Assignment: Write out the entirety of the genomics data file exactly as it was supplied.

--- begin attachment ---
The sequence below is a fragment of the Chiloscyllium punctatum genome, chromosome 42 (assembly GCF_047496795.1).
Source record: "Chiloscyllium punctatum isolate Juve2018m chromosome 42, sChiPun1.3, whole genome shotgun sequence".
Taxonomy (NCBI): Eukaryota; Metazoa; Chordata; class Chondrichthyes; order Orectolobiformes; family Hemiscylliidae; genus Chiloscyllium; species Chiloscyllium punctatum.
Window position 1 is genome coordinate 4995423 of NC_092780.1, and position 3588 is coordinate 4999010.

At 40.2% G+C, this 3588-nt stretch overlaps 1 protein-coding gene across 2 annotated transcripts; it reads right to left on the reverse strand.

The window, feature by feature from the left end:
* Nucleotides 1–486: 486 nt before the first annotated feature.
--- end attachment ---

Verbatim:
The sequence below is a fragment of the Chiloscyllium punctatum genome, chromosome 42 (assembly GCF_047496795.1).
Source record: "Chiloscyllium punctatum isolate Juve2018m chromosome 42, sChiPun1.3, whole genome shotgun sequence".
Taxonomy (NCBI): Eukaryota; Metazoa; Chordata; class Chondrichthyes; order Orectolobiformes; family Hemiscylliidae; genus Chiloscyllium; species Chiloscyllium punctatum.
Window position 1 is genome coordinate 4995423 of NC_092780.1, and position 3588 is coordinate 4999010.

At 40.2% G+C, this 3588-nt stretch overlaps 1 protein-coding gene across 2 annotated transcripts; it reads right to left on the reverse strand.

The window, feature by feature from the left end:
* Nucleotides 1–486: 486 nt before the first annotated feature.